Tuesday, December 7 2021
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After being drafted No. 3 overall by the Charlotte Hornets in 2020, LaMelo Ball surpassed expectations in his first year in the NBA en route to winning Rookie of the Year. For a 19-year-old who has had the spotlight on him since he was a freshman in high school, a vocally confident dad who made dozens of assurances about his three sons and an older brother who was also drafted in the Top 3 just a few years prior, there was tons of pressure on Ball to succeed. 

But that pressure never hindered Ball’s performance through his first season in the league, a testament to the overflowing confidence he exudes not just in his play, but n the way he talks, too. During an interview with GQ, that confidence once again came through, this time it was about how he always knew he was destined for the NBA.

“My whole life, I always knew I was going to the NBA,” Ball said. “I always knew. Everything about this felt normal to me. I knew I’d have stardom. I grew up into it. I already had my life planned out. My whole life, I thought I was the star… I ain’t even gonna say I’m a rock star. It’s something other than that. I’m something rare.”

If it were anyone other than Ball saying those comments, it would come across as cocky and he would get killed on social media for being too confident in himself. Actually, that may still happen. But given that Ball’s path to the NBA has, like he said, been planned out since he was 15 years old, it’s not a completely ridiculous thing for him to say.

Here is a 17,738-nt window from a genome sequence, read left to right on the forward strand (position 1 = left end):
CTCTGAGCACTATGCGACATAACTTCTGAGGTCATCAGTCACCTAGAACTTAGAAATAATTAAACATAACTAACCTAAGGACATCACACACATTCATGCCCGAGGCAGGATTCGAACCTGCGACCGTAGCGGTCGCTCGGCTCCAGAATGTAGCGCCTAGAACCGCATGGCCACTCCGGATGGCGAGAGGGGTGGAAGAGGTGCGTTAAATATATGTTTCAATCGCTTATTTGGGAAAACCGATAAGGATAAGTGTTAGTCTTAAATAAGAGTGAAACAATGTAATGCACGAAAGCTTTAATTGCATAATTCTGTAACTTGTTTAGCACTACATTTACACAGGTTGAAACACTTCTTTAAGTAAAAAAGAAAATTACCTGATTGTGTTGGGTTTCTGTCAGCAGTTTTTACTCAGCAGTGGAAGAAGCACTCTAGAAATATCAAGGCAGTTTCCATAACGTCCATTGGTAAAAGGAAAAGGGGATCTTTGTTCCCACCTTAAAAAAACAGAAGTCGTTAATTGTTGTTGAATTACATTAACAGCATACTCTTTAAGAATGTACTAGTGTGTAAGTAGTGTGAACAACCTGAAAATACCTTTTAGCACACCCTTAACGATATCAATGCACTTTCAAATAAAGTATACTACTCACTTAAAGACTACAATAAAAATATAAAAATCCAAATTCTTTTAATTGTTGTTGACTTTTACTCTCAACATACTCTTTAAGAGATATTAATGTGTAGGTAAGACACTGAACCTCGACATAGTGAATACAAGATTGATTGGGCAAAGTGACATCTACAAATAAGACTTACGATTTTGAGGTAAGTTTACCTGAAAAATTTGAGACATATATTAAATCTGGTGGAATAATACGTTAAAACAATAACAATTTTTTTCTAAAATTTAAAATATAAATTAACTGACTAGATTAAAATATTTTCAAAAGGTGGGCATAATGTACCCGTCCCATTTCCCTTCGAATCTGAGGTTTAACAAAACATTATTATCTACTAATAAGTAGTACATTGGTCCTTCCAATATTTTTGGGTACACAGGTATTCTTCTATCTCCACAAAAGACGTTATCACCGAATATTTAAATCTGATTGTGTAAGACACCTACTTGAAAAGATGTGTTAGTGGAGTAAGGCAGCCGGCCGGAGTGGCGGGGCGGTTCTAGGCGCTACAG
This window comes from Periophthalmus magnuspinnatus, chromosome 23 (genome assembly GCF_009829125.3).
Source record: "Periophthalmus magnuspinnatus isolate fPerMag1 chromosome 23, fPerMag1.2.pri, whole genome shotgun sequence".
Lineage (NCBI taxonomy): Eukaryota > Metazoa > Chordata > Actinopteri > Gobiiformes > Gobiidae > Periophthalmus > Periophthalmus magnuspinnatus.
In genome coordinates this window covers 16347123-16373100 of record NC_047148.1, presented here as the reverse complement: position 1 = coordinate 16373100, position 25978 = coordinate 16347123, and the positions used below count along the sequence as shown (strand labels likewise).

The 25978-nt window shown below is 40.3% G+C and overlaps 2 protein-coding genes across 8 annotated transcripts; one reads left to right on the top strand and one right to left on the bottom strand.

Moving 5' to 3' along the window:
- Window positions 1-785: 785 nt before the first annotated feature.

After gaining national attention by dropping 92 points in a high school game, followed by years of his father, LaVar Ball, telling anyone and everyone who would listen that all three of his sons would make it to the league, it was pretty public knowledge that Ball’s path was going to be the NBA. But he wouldn’t get there without the talent he possesses, even if his journey to being the No. 3 pick was a little unorthodox after foregoing high school and college to play professionally overseas in Lithuania and Australia. A process that LaMelo believes was the correct decision for him. 

“You wanna go to the league, so school’s not your priority,” Ball said. He thinks the NCAA has to change and there should be more options for kids to make money before they get to the NBA (the Supreme Court opened a pathway toward that in a landmark ruling shortly after our interview). “We not trippin’ off school. We not dumb. We know how to learn. We don’t need school. And school not even teachin’ you s—-what the f— is school?”

The Hornets star later took to Instagram to clarify what he meant by those comments, explaining that he was simply trying to say that school isn’t for everybody and that he was fully invested in what was “Plan A” for him, which was the NBA. 

Once he got to the NBA, he’s backed up all the hype that’s surrounded him for years, showing that he has the potential to be an All-Star level player in the league for a long time. He earned a spot in the starting lineup with the Hornets after starting the season on the bench. 

Over the course of 51 games, he averaged 15.7 points, 6.1 assists and six rebounds, and was a key piece in getting Charlotte to the play-in tournament where they fell to the Indiana Pacers. The only thing that slowed him down last season was a wrist injury that kept him sidelined for 20 games, but when he returned his development didn’t stop. Ball’s brought excitement back to the Hornets franchise in just one season and has given the team a bright future to look forward to. So, I guess you could say that is rare. 

Source: CBSSports.com

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